Cautious women are also downloading the "Digi Police" smartphone app to protect themselves. The mobile application, developed by the police, can be activated to repel gropers in the case of an attack. Victims push an alert button, and the app sounds an alarm while repeatedly saying, "please stop."
These are notable advancements, but chikans still aren't getting the hint. Many view their unwanted advances as a mild nuisance for their victims and persist despite a growing risk to themselves and others. And the problem is far from limited to Japanese business people.
According to mental health and welfare professional Akiyoshi Saito, who treats those who committed sex crimes, the number of foreigners who have come to him for help with chikan behavior has increased in recent years. Saito says these are mostly expats transferred from a major company or IT technicians without any prior crime record and no prior experience riding packed trains who acquire the behavior after accidentally touching a woman's body.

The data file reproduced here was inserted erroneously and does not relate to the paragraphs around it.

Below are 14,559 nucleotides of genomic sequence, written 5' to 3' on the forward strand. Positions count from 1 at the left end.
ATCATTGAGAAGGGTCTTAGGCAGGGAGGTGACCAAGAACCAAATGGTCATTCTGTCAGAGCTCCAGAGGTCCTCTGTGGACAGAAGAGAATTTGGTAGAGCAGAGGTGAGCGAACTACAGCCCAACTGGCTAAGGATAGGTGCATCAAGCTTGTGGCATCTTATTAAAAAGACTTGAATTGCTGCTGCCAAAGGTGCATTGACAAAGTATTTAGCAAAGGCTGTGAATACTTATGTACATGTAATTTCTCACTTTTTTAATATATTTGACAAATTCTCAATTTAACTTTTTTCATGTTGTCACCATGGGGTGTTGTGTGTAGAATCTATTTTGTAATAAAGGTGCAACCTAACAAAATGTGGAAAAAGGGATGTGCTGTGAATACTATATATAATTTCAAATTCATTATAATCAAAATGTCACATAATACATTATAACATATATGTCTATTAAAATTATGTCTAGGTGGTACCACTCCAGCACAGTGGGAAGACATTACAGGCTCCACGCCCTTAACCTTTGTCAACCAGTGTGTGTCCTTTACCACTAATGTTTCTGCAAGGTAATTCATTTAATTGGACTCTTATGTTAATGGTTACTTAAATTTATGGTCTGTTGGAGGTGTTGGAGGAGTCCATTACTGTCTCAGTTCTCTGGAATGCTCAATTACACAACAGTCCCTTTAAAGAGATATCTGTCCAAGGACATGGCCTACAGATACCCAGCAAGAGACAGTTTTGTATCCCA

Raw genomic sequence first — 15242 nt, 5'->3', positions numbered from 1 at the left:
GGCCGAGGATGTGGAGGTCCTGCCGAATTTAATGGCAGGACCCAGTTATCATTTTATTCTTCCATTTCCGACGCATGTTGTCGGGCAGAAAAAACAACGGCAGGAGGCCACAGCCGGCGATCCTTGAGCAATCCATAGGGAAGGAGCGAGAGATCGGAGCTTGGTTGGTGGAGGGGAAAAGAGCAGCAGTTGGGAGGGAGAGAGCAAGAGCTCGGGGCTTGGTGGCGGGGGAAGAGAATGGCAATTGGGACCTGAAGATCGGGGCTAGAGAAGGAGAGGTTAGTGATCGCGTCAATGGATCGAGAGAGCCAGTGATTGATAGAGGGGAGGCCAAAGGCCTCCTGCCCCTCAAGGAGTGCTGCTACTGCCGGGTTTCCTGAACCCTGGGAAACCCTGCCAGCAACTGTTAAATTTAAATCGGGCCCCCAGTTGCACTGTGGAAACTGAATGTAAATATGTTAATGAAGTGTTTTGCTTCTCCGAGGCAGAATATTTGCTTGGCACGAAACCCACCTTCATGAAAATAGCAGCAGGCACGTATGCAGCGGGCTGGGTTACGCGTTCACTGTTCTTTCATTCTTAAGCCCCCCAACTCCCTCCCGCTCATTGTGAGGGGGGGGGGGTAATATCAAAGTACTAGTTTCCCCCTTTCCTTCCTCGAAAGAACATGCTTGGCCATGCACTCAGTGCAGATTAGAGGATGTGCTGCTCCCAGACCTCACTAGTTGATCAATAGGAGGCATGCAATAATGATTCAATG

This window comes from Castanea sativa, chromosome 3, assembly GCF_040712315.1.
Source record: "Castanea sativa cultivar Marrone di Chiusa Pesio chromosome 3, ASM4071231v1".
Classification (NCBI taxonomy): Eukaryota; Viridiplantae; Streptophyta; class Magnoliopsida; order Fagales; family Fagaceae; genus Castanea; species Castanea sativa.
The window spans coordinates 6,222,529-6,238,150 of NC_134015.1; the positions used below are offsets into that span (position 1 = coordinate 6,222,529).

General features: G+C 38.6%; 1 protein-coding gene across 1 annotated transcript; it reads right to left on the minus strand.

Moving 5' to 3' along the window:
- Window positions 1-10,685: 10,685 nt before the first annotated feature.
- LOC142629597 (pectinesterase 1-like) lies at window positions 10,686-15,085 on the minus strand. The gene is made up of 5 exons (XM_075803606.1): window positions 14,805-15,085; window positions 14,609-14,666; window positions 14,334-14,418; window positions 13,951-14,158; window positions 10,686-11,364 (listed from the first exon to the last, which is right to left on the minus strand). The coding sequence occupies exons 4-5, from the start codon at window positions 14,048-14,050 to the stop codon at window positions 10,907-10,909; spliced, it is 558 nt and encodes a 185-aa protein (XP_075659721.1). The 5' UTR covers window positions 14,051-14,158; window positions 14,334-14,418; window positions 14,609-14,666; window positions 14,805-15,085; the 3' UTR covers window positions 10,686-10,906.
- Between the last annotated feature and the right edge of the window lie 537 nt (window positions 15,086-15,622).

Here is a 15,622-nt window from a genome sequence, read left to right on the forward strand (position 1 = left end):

Despite supposed innocuous beginnings, it’s clear such unpalatable behavior is finally being reigned in by Japanese society. Although the writing is on the wall, perverts are still lashing out. Indeed, the lengths some will go is astounding. Here are some of the more surprising examples.
Like a scene from the movie 'It'
In 2015, A Kobe man was arrested for the second time in three years after hiding in a sewer. The man entered the gutter in early in the morning and reportedly hid there for five hours. He used his smartphone to film up women's dresses in the meantime.
To the shock of pedestrians, a woman noticed the man's hair sticking out of the drain. She notified the authorities, and the man was apprehended. He had previously been arrested for hiding in a drain outside of a female university in 2013.
In December 2019, a suspected groper escaped authorities at a Tokyo train station by running away along the railroad tracks. Officers searched the scene after arriving but were unable to find the man. The incident caused train delays of 15 minutes.
Sadly, this is becoming the standard MO of suspected gropers. In 2017, the Mainichi Shinbun reported on the growing incidence of such cases. During one month, there were reportedly five cases throughout the Tokyo area. On such occasions, trains are delayed, and, in many cases, suspects successfully escape.